Kwasi Enin, a senior at William Floyd High School in Shirley, New York, applied to all eight Ivy League Universities—Harvard, Yale, Princeton, Brown, University of Pennsylvania, Columbia, Dartmouth, and Cornell—and was accepted to all of them.
“My heart skipped a beat when he told me he was applying to all eight,” says Nancy Winkler, a guidance counselor at William Floyd. In 29 years as a counselor, she says, she’s never seen anything like this. “It’s a big deal when we have students apply to one or two Ivies. To get into one or two is huge. It was extraordinary.”
Read more from USA Today below:
The feat is extremely rare, say college counselors — few students even apply to all eight, because each seeks different qualities in their freshman class. Almost none are invited to attend them all. The Ivy League colleges are among the nation’s most elite.
For most of the eight schools, acceptance comes rarely, even among the USA’s top students. At the top end, Cornell University admitted only 14% of applicants. Harvard accepted just 5.9%.
But Enin has “a lot of things in his favor,” says college admissions expert Katherine Cohen, CEO and founder of IvyWise, a New York-based consulting firm.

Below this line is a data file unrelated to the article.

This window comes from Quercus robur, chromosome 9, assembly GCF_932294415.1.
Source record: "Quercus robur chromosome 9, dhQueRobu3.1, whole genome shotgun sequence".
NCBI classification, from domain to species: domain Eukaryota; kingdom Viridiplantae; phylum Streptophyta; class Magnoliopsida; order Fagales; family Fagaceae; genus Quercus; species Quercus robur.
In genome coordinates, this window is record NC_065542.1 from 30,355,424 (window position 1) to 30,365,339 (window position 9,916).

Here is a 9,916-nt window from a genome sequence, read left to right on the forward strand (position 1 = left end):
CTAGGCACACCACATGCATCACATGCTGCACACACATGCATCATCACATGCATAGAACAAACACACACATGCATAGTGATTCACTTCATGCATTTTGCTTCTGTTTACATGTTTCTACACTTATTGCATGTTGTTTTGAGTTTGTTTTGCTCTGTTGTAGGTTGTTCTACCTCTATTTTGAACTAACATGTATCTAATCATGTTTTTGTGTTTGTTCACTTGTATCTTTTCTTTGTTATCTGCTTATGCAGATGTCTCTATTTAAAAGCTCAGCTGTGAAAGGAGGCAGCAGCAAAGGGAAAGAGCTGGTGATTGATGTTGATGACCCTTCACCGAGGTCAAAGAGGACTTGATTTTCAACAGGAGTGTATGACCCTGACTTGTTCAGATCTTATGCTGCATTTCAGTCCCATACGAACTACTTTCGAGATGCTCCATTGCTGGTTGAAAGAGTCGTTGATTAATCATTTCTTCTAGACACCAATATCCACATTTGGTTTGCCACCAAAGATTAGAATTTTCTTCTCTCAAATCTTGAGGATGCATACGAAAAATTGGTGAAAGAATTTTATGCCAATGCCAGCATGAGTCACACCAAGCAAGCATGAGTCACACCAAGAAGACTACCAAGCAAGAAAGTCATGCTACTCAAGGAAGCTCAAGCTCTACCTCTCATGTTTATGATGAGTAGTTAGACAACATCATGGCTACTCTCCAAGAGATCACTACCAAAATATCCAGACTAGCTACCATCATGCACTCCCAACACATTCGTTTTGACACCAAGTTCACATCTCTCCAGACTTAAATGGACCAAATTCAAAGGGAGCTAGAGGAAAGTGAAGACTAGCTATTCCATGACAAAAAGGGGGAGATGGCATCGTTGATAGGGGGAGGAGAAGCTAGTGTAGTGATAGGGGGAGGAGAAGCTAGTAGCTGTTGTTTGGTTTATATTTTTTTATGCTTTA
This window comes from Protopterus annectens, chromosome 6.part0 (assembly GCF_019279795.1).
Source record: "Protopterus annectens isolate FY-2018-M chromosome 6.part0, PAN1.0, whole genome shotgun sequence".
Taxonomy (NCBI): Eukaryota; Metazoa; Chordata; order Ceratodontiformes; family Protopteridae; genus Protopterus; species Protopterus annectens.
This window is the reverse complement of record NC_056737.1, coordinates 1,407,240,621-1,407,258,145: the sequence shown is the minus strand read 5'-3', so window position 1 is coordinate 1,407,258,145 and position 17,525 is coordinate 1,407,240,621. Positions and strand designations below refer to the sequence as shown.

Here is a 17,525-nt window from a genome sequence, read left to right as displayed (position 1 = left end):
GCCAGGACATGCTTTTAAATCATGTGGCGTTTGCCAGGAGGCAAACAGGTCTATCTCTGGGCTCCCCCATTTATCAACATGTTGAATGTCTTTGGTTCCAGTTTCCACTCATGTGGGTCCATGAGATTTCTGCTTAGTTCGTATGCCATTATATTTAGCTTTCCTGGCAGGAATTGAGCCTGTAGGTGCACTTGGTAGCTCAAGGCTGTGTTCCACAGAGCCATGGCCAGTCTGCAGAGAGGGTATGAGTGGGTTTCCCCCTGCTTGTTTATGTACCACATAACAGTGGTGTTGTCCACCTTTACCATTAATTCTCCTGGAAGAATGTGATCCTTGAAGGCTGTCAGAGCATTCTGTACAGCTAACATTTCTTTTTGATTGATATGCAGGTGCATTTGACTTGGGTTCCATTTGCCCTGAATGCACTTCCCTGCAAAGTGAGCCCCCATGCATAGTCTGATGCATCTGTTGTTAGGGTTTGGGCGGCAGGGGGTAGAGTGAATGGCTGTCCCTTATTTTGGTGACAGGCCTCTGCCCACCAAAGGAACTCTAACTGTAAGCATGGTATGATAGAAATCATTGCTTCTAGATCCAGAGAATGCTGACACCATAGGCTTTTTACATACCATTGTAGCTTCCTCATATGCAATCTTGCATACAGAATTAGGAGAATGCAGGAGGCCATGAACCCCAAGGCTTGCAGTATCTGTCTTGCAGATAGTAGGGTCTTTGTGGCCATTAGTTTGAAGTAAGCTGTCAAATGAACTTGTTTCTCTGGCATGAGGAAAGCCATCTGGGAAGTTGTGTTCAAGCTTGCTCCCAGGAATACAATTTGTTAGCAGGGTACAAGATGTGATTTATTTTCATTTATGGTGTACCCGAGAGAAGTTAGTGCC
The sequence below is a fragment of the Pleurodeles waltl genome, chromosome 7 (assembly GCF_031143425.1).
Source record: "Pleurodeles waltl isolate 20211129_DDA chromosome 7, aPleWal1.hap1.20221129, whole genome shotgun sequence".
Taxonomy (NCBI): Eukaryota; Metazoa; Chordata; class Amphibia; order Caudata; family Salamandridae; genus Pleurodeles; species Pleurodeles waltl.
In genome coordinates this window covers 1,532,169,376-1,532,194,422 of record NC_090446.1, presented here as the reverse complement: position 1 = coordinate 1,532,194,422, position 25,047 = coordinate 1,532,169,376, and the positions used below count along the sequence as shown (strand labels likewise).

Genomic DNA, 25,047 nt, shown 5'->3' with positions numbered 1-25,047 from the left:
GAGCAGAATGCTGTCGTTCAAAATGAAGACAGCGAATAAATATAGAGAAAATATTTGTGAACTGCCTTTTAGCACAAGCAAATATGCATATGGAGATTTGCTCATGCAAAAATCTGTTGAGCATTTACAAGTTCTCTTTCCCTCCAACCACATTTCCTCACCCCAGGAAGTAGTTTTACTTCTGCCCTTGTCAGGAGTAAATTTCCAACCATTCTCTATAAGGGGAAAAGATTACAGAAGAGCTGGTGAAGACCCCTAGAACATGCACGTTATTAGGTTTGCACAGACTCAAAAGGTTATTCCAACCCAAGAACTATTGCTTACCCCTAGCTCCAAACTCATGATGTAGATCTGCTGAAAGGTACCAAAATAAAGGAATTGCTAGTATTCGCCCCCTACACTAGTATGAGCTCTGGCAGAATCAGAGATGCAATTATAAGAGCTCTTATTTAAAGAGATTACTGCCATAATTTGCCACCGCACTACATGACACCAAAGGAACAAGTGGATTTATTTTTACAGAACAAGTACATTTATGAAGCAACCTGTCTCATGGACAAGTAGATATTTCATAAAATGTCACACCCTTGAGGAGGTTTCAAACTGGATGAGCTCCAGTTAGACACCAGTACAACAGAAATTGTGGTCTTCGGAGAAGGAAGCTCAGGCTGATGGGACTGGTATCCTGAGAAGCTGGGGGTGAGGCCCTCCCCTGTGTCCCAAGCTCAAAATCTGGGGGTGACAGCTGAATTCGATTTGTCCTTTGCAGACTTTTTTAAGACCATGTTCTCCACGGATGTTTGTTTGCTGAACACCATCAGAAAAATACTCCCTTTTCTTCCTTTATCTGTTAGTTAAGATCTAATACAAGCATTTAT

He ranks No. 11 in a class of 647 at William Floyd, a large public school on Long Island’s south shore. That puts him in the top 2% of his class. His SAT score, at 2,250 out of 2,400 points, puts him in the 99th percentile for African-American students.
Enin is a first generation American from Ghana. His parents, both nurses, moved to New York in the 1980s.
As previously reported by NewsOne, this is the third big college announcement highlighting Black male excellence in recent weeks.
Avery Coffey, 17, a senior at D.C.’s prestigious Benjamin Banneker Academic High School, applied to five Ivy League schools and was accepted to all of them.
Chad Thomas, a senior football player at Miami’s Booker T. Washington High School, has received 150 scholarship offers for his talent both on and off the gridiron.
Read more of Enin’s story at USA Today.
Article Courtesy of USA Today and News One
Picture Courtesy of the William Floyd School District, USA Today and News One